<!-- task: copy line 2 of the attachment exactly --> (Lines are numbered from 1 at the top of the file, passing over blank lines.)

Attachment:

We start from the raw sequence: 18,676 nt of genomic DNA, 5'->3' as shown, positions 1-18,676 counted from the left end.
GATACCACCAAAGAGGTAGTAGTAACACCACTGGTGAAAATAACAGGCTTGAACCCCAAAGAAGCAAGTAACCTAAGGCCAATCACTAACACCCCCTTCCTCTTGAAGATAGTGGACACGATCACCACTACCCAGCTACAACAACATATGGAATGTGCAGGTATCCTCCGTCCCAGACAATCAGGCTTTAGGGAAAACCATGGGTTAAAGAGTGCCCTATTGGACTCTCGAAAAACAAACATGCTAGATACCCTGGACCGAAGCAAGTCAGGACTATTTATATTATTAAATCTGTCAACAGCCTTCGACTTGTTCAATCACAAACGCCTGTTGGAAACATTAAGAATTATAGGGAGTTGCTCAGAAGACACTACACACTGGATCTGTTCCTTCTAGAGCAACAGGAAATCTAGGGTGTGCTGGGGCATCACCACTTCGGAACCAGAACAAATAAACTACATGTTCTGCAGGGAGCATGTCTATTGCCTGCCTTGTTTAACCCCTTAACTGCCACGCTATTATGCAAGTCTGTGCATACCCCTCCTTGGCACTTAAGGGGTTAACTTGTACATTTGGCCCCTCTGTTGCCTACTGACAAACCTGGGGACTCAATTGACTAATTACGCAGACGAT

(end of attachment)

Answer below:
GATACCACCAAAGAGGTAGTAGTAACACCACTGGTGAAAATAACAGGCTTGAACCCCAAAGAAGCAAGTAACCTAAGGCCAATCACTAACACCCCCTTCCTCTTGAAGATAGTGGACACGATCACCACTACCCAGCTACAACAACATATGGAATGTGCAGGTATCCTCCGTCCCAGACAATCAGGCTTTAGGGAAAACCATGGGTTAAAGAGTGCCCTATTGGACTCTCGAAAAACAAACATGCTAGATACCCTGGACCGAAGCAAGTCAGGACTATTTATATTATTAAATCTGTCAACAGCCTTCGACTTGTTCAATCACAAACGCCTGTTGGAAACATTAAGAATTATAGGGAGTTGCTCAGAAGACACTACACACTGGATCTGTTCCTTCTAGAGCAACAGGAAATCTAGGGTGTGCTGGGGCATCACCACTTCGGAACCAGAACAAATAAACTACATGTTCTGCAGGGAGCATGTCTATTGCCTGCCTTGTTTAACCCCTTAACTGCCACGCTATTATGCAAGTCTGTGCATACCCCTCCTTGGCACTTAAGGGGTTAACTTGTACATTTGGCCCCTCTGTTGCCTACTGACAAACCTGGGGACTCAATTGACTAATTACGCAGACGAT